Dear Editor,

Gout is the most common inflammatory arthritis in the United States, resulting from hyperuricaemia. The latter association represents an established risk factor for cardiovascular disease and coronary artery disease, as shown in a previous meta-analysis of observational studies in a total of 223,448 patients [1]. In addition, patients with gout due to uncontrolled hyperuricaemia experience an increased risk for non-fatal myocardial infarction (MI) [2], while they might also feature increased risk for stroke [3]. Recent real-world data also highlight the association between gout and atrial fibrillation, which inevitably augments the cardiovascular burden [4].

Allopurinol remains the uric acid-lowering treatment option of first choice, while febuxostat is prescribed when allopurinol is contraindicated or not tolerated [5]. Greater serum urate-lowering properties of febuxostat compared to placebo should be taken into account [6]. Unfortunately, medication adherence among gout patients is poor, associated with age and related co-morbidities [7].

Therefore, we sought to determine the comparative efficacy of febuxostat vs. allopurinol across surrogate cardiovascular outcomes of interest, by pooling data from the 2 dedicated cardiovascular outcome trials available so far [8, 9]. Our motive for this analysis was the U.S. Food and Drug Administration (FDA) warning raised after the publication of the CARES trial [8] regarding the increased risk for cardiovascular and all-cause death with febuxostat compared to allopurinol.

We assessed the following cardiovascular safety outcomes of interest: cardiovascular death, all-cause death, non-fatal MI, non-fatal stroke, fatal MI, fatal stroke, transient ischaemic attack, hospitalization for heart failure, coronary revascularization, cerebrovascular revascularization, and atrial fibrillation.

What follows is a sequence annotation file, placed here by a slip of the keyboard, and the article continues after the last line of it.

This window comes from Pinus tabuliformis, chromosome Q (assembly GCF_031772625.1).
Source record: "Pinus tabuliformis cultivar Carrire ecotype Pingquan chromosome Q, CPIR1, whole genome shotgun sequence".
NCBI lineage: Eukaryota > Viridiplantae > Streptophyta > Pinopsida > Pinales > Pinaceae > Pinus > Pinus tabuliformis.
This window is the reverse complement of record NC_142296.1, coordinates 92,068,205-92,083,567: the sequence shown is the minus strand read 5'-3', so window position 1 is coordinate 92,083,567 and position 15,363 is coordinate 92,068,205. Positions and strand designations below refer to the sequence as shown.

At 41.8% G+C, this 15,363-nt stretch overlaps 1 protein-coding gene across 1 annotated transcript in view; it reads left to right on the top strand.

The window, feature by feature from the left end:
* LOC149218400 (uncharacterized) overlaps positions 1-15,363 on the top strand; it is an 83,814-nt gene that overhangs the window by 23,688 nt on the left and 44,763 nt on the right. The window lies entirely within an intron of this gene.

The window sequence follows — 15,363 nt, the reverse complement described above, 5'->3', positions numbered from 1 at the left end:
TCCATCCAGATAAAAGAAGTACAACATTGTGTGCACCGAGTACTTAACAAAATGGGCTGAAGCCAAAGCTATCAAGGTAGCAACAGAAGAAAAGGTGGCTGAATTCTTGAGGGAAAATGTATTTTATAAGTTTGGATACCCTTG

We assessed only dichotomous variables; therefore, we calculated the risk ratio with 95% confidence intervals, using an inverse variance-weighted random effects model. Statistical heterogeneity among studies was assessed by using I2 statistics. All analyses were performed at the 0.05 significance level, while they were undertaken with RevMan 5.3 software.

Our pooled analysis in a total of 12,318 patients with gout showed that subjects treated with febuxostat compared to those prescribed allopurinol did not experience an increased risk for any of the prespecified surrogate cardiovascular outcomes, as summarized in supplementary Table I.

Table I

Summary of prespecified outcomes for the comparison between febuxostat and allopurinol in patients with gout

Outcome (febuxostat vs. allopurinol)Risk ratio (95% CI)Heterogeneity [%]p-value
Cardiovascular death1.13 (0.82–1.57)700.46
All-cause death1.01 (0.71–1.45)880.94
Fatal myocardial infarction1.00 (0.30–3.27)651.00
Fatal stroke1.00 (0.54–1.84)01.00
Non-fatal myocardial infarction0.93 (0.78–1.12)00.46
Non-fatal stroke0.96 (0.77–1.20)00.73
Hospitalization for heart failure1.01 (0.83–1.23)150.91
Transient ischaemic attack1.00 (0.60–1.50)41.00
Coronary revascularization0.98 (0.77–1.24)00.86
Cerebrovascular revascularization0.37 (0.11–1.26)00.11
Atrial fibrillation1.00 (0.83–1.21)00.99

[i] CI – confidence interval.

Notably, a significant proportion of the enrolled study population had significant cardiovascular co-morbidities (one-third of patients enrolled in the FAST trial and 40% of the patients enrolled in the CARES trial had pre-existing cardiovascular disease). Heterogeneity was low for the vast majority of the assessed outcomes, except for cardiovascular and all-cause death and fatal MI. The risk of bias was low for both studies.

In conclusion, there is no significant difference across surrogate cardiovascular outcomes of interest between febuxostat and allopurinol in patients with gout and cardiovascular co-morbidities. Febuxostat seems to be a safe treatment alternative to allopurinol, despite initial concerns about its cardiovascular safety.